Down the steps Vicki descended with a flashlight in her hand, lighting her way to flip a switch and turn on the dim light above. The equipment for the old radio station came to life and began warming up, slowly but surely. Vicki kept her sweatshirt on but took her jacket off. Seconds after her arrival her friend from the paper arrived. The broadcast would start soon and this wasn't a one-woman show, it was a team effort.
There was a bit of talking beforehand, some chatter about what was going to be discussed on that night's show. It was always that way, the routine didn't change. They needed to make each night worth listening to and to let people know that they were there. Since they first started airing, Gotham Hope had been on every night without fail. As dusk settled into night
She sat in the seat and slipped on the headphones with the mic before her. She could hear nothing for now, but then her friend's voice came through, "You ready, V?" She looked at him through the window and nodded. He counted down on his hands till he came to the one and the "On Air" sign above the window lit up in red.
"Good evening, faithful listeners," she spoke into the mic that purposely changed her voice, "This is V again and welcome to Gotham Hope." Every night her voice would come on over the airwaves. While things like cell phones were good for nothing more than spare parts, radios had made a come back. They were easy to make and they didn't use too much battery. Over the past few years each home in Gotham found themselves with a radio, and one by one, they began tuning into this show.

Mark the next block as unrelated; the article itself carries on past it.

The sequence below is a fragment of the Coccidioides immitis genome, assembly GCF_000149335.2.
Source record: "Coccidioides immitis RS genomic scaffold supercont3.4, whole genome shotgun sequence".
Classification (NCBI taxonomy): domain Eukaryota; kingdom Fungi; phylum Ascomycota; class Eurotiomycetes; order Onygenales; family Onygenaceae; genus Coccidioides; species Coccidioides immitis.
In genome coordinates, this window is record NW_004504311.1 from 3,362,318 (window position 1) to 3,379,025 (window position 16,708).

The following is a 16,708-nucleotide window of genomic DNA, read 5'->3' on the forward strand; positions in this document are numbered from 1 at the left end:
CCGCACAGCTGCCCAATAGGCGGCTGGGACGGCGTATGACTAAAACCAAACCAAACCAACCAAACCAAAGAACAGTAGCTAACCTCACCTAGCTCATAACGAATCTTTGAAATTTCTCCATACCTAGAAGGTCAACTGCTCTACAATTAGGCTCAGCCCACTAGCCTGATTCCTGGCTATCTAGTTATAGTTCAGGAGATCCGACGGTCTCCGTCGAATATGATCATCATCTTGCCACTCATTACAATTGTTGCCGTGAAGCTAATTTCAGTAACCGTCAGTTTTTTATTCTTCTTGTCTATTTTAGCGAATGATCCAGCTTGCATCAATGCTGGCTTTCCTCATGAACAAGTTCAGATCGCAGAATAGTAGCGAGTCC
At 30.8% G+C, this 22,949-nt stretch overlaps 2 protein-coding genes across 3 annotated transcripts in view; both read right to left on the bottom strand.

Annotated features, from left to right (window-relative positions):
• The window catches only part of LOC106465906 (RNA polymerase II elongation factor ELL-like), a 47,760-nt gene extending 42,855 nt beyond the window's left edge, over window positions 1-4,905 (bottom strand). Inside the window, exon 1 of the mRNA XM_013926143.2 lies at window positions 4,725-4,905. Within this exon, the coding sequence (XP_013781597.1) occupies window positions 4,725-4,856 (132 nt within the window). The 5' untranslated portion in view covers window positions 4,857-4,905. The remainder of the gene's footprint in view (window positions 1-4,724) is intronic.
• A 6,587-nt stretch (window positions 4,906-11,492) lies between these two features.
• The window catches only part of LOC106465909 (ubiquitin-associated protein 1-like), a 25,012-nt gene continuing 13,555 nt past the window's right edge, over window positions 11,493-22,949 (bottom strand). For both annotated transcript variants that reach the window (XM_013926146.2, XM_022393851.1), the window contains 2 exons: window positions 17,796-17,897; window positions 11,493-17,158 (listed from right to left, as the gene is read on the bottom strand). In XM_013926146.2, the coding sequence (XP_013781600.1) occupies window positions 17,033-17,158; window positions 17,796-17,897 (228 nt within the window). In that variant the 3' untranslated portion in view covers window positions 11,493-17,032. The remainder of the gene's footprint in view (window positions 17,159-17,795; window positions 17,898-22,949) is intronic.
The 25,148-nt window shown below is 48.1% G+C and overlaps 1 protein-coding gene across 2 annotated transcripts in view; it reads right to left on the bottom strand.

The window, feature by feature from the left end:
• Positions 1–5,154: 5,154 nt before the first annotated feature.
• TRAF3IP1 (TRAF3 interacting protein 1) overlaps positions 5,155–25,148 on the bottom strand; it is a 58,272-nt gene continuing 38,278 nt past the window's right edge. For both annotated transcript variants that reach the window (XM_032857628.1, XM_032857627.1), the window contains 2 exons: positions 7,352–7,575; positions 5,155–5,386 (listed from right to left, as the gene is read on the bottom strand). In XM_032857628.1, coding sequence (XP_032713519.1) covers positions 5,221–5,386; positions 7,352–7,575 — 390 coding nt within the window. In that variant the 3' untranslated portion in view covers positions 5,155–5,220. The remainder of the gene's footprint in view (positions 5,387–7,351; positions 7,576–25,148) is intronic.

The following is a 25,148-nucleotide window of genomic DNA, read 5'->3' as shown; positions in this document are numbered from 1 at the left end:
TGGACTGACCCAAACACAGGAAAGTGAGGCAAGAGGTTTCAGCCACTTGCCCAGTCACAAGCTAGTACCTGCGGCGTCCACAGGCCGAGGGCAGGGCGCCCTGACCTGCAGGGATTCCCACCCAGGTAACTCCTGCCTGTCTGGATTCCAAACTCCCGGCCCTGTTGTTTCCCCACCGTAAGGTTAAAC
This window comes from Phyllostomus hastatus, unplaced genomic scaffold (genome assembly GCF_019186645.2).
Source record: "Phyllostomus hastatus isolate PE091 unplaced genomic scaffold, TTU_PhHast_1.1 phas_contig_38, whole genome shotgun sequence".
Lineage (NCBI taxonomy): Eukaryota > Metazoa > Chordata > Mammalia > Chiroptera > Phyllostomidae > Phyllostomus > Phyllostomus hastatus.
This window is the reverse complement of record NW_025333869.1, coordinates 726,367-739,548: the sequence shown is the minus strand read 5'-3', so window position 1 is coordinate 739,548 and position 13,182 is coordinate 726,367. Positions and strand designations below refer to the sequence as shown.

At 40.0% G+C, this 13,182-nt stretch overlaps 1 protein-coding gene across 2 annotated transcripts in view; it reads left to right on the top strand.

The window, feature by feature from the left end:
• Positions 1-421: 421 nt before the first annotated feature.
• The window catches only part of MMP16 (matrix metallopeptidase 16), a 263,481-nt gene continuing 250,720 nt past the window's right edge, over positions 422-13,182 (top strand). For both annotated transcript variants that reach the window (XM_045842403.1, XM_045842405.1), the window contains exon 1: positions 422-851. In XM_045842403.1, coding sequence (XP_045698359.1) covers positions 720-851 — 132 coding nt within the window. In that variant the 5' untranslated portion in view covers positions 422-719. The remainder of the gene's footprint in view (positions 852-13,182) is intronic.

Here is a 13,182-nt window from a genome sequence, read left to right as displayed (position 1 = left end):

She ran through the state of the city, talking about the things that mattered to people. Of the crimes committed, but also words of encouragement. And then she got to the juice.
"Word has it there's someone starting to fight back," she spoke with a curl to it, "It seems only heroes wear masks, or so that's the rumor floating around. The Marauders had their feathers ruffled as the someone that sounded an awful lot like a city legend back from the shadows gave them a bit of a beating. While it's only a single sighting, people are already talking." It was all she spoke of the incident from the night before, because it was all she knew. Vicki was intrigued herself on whoever it might be, but it was only a passing interest. She just hoped that if this person was running around with a mask and beating up gang members, that he, or she, wasn't a member of another gang looking to spread their footing and start another gang war. That was the last thing this city needed, it already felt like it was sitting on the edge of a knife.
"Good night, Gotham," she said in closing, "stay strong, keep fighting, it's your city, not theirs." The sign flashed off, the feed died, and Vicki turned off the mic for good measure. The show itself usually lasted about 15-20 minutes at the most, but sometimes that was the best 15-20 minutes a person could hear in a day. She rolled back away from the desk and then grabbed her jacket. She had a walk home, because, believe it or not, the newspaper was still open. She had an early morning, but at least she knew she could sleep well.